INFLATION: A MONETARY PHENOMENON
How does Inflation Impact Me?
Inflation is not a new concept in the financial sector. In fact, it is something that is drilled into every finance student in college using the coined phrase, “a dollar today is worth more than a dollar tomorrow”. With the power of investments and earned interest, people can put their money to work and turn $1 into $100 given the appropriate investment and time frame. Therefore, it is natural for prices of goods and services to increase with the power of time and money. However, the rate of which these prices rise is not always lateral and is dependent on outside factors putting pressure on the markets. For example, in 2008-2009 inflation went from 3.84% to -0.36% (the first time inflation was at a negative in the past 60 years) due to the stock market crash and housing bubble pop. Today, it is no secret that in 2022, inflation is at a high not seen since “the Great Inflation” of the 1970’s, eroding many households’ purchasing power so that $100 of investment will only buy you $90 worth of goods. Investors have many questions and concerns related to this historic inflation, all boiling down to “how does this impact me and my investments?”.
What Causes Inflation?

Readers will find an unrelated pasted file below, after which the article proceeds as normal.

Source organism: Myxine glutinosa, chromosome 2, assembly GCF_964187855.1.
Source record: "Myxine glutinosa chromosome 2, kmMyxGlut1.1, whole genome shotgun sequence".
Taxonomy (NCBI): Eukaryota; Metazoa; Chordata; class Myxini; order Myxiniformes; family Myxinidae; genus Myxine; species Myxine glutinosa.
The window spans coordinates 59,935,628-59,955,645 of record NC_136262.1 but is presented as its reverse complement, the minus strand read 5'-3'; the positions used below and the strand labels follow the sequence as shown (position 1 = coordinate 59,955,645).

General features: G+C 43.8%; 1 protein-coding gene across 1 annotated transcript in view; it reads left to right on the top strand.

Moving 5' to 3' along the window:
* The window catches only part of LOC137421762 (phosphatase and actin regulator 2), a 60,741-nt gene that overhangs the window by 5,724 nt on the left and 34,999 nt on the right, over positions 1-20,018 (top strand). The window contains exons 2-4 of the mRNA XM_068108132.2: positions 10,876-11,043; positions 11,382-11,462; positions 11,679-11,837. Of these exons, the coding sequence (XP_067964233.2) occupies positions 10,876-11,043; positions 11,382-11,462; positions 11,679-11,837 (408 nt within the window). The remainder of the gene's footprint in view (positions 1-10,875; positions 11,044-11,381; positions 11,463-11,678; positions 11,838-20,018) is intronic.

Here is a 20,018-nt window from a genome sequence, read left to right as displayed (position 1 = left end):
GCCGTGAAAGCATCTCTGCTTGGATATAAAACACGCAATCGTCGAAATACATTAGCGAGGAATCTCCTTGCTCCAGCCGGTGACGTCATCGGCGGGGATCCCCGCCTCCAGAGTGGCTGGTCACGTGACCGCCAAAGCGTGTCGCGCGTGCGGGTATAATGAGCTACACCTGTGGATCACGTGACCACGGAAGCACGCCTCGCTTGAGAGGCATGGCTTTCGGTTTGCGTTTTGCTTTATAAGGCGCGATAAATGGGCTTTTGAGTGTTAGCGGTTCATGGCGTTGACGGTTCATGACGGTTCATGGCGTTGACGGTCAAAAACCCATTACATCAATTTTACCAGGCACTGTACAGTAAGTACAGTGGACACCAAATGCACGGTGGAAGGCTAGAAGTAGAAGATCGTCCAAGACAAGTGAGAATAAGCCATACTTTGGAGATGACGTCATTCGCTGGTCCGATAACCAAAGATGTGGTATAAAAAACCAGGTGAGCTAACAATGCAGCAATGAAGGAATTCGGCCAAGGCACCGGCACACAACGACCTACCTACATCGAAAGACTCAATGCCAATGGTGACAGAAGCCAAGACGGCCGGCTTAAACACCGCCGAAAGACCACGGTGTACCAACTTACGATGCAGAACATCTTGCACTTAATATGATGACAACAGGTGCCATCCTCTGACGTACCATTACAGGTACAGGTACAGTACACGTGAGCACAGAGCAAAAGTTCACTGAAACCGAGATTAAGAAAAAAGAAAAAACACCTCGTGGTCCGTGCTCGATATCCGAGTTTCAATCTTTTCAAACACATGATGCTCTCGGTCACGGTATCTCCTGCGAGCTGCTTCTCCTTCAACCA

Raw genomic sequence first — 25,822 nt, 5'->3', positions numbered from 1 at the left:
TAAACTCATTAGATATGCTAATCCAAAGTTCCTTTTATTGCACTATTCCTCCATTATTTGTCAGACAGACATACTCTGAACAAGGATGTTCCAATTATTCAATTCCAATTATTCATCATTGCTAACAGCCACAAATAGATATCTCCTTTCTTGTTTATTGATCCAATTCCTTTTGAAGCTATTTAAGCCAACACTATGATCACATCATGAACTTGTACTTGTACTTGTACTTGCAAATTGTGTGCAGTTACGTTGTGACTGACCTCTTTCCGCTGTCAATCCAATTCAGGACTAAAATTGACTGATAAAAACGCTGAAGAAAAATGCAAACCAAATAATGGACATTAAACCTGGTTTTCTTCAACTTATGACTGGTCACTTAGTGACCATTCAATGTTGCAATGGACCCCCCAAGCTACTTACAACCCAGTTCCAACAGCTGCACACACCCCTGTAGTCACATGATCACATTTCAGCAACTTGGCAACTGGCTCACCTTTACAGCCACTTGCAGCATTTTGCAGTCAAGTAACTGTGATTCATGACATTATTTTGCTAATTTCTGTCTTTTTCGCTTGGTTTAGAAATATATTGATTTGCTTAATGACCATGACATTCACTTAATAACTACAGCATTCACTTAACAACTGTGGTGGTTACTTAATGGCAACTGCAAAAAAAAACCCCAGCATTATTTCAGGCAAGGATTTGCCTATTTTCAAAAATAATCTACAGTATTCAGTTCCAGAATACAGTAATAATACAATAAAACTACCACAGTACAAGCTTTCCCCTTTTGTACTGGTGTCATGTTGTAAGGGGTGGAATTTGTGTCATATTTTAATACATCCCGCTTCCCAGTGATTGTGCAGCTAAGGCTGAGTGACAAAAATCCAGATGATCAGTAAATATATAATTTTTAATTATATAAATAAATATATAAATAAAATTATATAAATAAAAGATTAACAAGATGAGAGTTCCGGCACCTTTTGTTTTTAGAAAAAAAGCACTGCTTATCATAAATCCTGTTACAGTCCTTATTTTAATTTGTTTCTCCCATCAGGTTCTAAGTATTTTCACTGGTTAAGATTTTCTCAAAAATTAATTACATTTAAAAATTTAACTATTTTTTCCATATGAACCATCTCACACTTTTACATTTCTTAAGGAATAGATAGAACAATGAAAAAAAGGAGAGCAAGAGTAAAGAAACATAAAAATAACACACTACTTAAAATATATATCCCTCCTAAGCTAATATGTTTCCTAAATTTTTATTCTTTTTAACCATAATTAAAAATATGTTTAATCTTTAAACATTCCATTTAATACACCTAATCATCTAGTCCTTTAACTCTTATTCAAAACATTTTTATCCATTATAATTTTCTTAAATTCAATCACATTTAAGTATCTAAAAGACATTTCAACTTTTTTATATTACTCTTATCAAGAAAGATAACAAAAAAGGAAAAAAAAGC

Although the answer to this question is unique to each individual, before we can begin to determine the impact, first we must understand the causes of inflation. Milton Friedman famously wrote in his book Money Mischief: Episodes in Monetary History, “Inflation is always and everywhere a monetary phenomenon in the sense that it is and can be produced only by a more rapid increase in the quantity of money than in output.” This phenomenon was true in the 1970’s and it is true today, as well. During the height of the pandemic in 2020 when business owners and employees suffered a like, the government was attempting to keep the economy strong by introducing the CARES act. This act established the stimulus checks sent to taxpayers and also Payroll Protection loans for small businesses, among other COVID related relief. At the end of the day, the CARES Act established the $150 billion Coronavirus Relief Fund. Furthermore, during this time frame, interest rates continued to be at historic lows, with mortgage rates averaging 3.10% and 2.96% in 2020 and 2021, respectively. All of this resulted in a very rapid increase in the quantity of money held by the public. This alone would have caused inflation to increase year over year. However, at the same time we saw this increase in monetary power, the output (i.e., supply of goods and services) was also impacted.